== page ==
Sustainability and Human Well-Being

  • Kiyoko HagiharaEmail author
  • Chisato Asahi
Part of the New Frontiers in Regional Science: Asian Perspectives book series (NFRSASIPER, volume 4)


Subsequent to the publication of Brundtland’s report on sustainable development, the number of books and papers which include the words ‘sustainable’ in their title has grown enormously. However, the very elasticity of the concept has given rise to questions about what it is supposed to mean: the sustainability of what, for whom, for how long, and why? First, the concept of well-being is defined as a multi-level structure in this book. The first level of well-being consists of the sustainability of people’s basic living conditions such as income, health and so on. When we consider the improvement of people’s well-being, we should give precedence to securing the first level of well-being. Second, the equity problem is considered in the framework of welfare economics theory. Multiple criteria analysis is considered to be a promising method which takes into account not only both efficiency and equity but also many non-monetary items which constitute well-being. Concepts in sustainability and vulnerability are complementary and closely related; mitigating the vulnerability of the human-environment system can increase its resilience or sustainability. Vulnerability is not only an issue for developing countries such as Bangladesh, which is one of the poorest nations, but is also an issue for developed countries such as Japan.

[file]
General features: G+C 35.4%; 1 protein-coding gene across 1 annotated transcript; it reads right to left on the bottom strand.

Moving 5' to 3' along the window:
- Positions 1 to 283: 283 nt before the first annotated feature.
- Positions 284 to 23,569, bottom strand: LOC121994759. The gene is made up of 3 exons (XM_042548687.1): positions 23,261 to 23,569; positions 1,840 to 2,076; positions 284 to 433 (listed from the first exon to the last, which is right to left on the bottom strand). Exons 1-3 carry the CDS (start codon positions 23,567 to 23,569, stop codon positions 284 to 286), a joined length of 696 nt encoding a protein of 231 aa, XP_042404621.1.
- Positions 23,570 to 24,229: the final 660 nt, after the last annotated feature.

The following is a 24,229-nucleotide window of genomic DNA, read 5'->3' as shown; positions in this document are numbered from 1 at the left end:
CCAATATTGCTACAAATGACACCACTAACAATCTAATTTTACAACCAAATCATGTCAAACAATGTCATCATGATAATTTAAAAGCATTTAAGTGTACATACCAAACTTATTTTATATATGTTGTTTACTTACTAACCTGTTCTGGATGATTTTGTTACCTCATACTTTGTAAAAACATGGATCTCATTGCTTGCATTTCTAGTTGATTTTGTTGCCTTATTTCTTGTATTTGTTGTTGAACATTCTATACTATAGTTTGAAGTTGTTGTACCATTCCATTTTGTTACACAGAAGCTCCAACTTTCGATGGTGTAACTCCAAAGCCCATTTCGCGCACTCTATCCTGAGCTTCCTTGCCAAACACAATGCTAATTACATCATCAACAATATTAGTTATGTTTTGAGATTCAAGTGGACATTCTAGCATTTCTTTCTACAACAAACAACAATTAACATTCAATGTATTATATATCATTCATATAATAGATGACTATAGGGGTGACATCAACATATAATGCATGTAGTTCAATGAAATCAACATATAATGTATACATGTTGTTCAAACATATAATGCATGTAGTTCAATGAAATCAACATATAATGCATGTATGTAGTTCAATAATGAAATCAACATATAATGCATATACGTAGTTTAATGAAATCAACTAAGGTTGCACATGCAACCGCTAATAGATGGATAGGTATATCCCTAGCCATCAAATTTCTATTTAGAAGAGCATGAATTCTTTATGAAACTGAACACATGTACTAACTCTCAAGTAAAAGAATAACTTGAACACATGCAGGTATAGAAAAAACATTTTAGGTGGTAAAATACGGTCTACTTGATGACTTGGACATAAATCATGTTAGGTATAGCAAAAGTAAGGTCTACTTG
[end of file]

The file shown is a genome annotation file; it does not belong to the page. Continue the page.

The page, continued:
Sustainability Well-being Multiple criteria analysis Vulnerability 



We are grateful to Mr. Conrad W. Hipel for editorial comments and suggestions on earlier drafts.


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Copyright information

© Springer Japan 2016

Authors and Affiliations

  1. 1.School of SociologyBukkyo UniversityKyotoJapan
  2. 2.Division of Urban Policy, Faculty of Urban Liberal ArtsTokyo Metropolitan UniversityHachioji, TokyoJapan

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